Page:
Background: Increasing evidence suggests that functional impairment can be detected in older persons with mild cognitive impairment (MCI). This study explores the functional profiles and the clinical correlates of a population-based sample of Chinese older persons with MCI in Hong Kong.
Methods: A random sample of 765 Chinese elderly subjects without dementia was recruited, of which 389 were elderly normal controls (Clinical Dementia Rating = 0), and 376 had questionable dementia (CDR = 0.5). The latter were categorized into an MCI group (n = 291) and a very mild dementia (VMD) group (n = 85). Their functional performances were measured and compared with the normal controls (NC). Multiple regression analyses investigated the associations between functional scores (Disability Assessment in Dementia) and clinical correlates (cognitive test scores, neuropsychiatric symptoms and motor signs) in the NC subjects and cognitively impaired subjects.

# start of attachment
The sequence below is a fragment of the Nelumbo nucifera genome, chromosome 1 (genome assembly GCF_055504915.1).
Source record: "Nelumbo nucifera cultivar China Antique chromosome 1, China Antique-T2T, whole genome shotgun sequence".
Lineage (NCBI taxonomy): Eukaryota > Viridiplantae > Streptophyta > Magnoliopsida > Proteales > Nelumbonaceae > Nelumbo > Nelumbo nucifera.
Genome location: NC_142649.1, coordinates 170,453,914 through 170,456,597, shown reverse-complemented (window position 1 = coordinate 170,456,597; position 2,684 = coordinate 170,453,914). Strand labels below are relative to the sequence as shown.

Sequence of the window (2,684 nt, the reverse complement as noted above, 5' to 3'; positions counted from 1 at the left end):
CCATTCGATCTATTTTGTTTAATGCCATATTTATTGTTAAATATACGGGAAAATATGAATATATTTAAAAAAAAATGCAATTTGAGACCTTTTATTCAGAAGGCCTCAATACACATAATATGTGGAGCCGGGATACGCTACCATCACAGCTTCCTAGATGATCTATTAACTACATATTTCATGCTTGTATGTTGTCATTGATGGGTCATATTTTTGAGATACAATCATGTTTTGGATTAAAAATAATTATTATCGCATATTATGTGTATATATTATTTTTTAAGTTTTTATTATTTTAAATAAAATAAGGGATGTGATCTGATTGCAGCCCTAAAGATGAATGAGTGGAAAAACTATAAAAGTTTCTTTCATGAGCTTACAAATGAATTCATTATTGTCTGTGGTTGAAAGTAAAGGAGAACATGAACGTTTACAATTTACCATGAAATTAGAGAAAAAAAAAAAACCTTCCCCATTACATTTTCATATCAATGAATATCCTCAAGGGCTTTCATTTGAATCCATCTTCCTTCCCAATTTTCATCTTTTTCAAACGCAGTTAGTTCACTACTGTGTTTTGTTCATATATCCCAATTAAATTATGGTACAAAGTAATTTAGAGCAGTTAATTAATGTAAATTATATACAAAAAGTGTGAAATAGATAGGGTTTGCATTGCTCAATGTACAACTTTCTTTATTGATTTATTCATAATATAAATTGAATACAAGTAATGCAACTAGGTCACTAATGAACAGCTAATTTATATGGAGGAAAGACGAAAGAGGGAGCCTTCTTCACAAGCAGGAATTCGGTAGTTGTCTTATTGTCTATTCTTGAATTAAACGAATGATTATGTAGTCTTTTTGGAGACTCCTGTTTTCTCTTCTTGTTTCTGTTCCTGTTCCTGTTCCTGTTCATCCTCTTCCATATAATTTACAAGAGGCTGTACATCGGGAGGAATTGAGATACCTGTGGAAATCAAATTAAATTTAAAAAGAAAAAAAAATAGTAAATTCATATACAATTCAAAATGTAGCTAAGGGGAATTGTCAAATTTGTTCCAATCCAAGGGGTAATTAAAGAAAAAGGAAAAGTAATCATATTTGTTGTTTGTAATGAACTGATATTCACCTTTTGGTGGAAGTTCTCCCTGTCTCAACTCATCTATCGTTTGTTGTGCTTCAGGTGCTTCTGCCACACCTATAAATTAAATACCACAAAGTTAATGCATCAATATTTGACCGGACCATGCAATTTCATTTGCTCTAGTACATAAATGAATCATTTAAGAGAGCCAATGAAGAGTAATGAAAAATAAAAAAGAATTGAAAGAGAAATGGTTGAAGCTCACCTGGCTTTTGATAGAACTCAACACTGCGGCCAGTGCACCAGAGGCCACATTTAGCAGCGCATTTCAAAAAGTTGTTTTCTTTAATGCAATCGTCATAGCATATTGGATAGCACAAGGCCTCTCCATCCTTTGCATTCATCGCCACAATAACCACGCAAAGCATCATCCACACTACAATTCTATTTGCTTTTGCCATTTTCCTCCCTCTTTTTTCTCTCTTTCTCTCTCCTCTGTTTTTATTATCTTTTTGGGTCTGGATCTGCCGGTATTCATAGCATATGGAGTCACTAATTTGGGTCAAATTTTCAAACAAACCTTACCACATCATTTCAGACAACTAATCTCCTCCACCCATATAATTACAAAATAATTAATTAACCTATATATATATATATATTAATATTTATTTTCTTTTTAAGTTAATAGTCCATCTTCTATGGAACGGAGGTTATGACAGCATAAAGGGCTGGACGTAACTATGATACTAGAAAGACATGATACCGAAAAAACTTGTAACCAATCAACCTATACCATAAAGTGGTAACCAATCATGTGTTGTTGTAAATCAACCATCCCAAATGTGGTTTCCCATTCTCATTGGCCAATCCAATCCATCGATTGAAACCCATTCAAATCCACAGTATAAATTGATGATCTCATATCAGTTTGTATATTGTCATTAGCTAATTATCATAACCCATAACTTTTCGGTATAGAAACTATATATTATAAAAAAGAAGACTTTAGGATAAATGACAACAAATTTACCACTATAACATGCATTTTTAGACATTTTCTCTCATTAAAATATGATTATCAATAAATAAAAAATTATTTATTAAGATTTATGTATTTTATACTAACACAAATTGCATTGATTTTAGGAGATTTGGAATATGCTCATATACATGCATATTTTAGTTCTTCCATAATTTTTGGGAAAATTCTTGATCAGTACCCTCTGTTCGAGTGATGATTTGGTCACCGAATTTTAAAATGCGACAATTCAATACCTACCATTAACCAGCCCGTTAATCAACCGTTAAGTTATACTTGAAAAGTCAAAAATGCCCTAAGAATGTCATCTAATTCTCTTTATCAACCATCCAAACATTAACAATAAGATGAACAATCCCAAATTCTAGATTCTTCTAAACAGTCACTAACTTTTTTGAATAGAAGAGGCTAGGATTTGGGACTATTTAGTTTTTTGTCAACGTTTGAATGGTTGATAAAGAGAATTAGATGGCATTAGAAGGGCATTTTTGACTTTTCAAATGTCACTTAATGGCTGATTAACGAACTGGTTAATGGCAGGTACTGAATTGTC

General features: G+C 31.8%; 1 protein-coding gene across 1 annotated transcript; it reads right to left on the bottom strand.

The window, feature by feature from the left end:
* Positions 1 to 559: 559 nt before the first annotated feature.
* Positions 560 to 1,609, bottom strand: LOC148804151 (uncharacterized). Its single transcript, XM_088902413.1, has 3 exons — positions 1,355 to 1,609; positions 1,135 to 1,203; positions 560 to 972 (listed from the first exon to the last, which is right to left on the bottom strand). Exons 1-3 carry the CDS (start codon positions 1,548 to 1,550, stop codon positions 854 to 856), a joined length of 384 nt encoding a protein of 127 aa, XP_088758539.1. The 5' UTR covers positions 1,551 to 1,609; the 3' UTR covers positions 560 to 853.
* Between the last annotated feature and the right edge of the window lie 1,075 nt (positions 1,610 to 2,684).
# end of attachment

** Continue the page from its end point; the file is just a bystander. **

Results: Subjects with MCI had intermediate functional performance between the NC and those with VMD. Regression analyses revealed that lower scores of cognitive tests (delayed recall and categorical verbal fluency tests), apathy, aberrant motor symptoms and parkinsonism features were associated with lower functional scores in clinically non-demented subjects. Functional scores had no correlation with age, education and medical illness burden.
Conclusion: Neuropsychiatric symptoms and parkinsonism features were associated with functional impairment in the clinically non-demented elderly in the community. Assessment of these should be incorporated in the evaluation of older persons for early cognitive impairment.